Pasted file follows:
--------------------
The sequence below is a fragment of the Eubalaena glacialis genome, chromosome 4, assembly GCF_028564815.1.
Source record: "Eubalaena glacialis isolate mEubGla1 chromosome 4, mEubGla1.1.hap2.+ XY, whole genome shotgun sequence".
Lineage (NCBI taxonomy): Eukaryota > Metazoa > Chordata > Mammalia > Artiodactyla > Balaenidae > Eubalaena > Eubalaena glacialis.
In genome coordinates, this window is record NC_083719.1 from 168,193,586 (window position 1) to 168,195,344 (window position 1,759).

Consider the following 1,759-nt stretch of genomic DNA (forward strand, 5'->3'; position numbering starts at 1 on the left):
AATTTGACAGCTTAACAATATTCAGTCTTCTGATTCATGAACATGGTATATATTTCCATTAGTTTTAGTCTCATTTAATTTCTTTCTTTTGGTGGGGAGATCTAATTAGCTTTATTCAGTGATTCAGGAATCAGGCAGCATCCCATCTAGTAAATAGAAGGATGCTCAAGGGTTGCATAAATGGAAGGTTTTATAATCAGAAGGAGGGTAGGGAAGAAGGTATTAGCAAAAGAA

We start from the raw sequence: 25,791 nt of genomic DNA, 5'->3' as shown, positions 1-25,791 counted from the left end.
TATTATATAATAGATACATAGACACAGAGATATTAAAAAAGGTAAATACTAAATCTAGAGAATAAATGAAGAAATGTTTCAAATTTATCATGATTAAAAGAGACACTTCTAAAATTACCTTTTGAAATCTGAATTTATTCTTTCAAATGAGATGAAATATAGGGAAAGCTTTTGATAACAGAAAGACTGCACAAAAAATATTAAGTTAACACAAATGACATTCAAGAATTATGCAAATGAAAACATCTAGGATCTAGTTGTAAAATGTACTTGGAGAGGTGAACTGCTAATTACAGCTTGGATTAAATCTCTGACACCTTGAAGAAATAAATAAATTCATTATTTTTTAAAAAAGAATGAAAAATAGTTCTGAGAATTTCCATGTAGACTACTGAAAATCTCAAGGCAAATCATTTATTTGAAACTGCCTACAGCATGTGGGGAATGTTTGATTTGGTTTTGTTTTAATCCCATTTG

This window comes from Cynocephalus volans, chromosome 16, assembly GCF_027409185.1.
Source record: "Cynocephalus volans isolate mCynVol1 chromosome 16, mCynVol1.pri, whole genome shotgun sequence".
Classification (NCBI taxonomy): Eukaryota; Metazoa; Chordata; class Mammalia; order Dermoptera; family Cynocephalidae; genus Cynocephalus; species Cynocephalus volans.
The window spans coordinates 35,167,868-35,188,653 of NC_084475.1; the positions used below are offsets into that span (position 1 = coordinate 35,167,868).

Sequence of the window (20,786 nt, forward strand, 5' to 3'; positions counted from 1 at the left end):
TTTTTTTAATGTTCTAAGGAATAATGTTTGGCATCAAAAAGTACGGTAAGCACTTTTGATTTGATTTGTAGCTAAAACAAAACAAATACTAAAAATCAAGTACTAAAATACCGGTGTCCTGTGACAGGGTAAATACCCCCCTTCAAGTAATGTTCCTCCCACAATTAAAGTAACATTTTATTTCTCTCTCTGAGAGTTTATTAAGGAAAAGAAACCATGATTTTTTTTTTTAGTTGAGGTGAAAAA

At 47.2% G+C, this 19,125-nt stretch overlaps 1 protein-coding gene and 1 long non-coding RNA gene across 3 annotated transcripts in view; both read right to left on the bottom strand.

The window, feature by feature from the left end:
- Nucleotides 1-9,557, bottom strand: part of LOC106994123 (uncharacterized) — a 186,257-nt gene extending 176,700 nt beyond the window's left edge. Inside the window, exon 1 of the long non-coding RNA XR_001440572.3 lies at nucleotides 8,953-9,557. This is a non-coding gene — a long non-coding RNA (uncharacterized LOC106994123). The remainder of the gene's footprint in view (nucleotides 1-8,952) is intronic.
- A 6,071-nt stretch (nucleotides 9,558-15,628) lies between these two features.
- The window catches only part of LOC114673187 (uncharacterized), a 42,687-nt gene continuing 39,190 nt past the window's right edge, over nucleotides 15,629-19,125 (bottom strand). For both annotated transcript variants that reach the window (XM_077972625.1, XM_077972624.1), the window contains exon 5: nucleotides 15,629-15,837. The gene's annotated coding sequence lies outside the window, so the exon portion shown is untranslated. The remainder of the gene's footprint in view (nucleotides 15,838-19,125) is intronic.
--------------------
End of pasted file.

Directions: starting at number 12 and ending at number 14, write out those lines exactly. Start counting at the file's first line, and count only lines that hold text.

The window spans coordinates 35,167,868-35,188,653 of NC_084475.1; the positions used below are offsets into that span (position 1 = coordinate 35,167,868).

Sequence of the window (20,786 nt, forward strand, 5' to 3'; positions counted from 1 at the left end):
TTTTTTTAATGTTCTAAGGAATAATGTTTGGCATCAAAAAGTACGGTAAGCACTTTTGATTTGATTTGTAGCTAAAACAAAACAAATACTAAAAATCAAGTACTAAAATACCGGTGTCCTGTGACAGGGTAAATACCCCCCTTCAAGTAATGTTCCTCCCACAATTAAAGTAACATTTTATTTCTCTCTCTGAGAGTTTATTAAGGAAAAGAAACCATGATTTTTTTTTTTAGTTGAGGTGAAAAA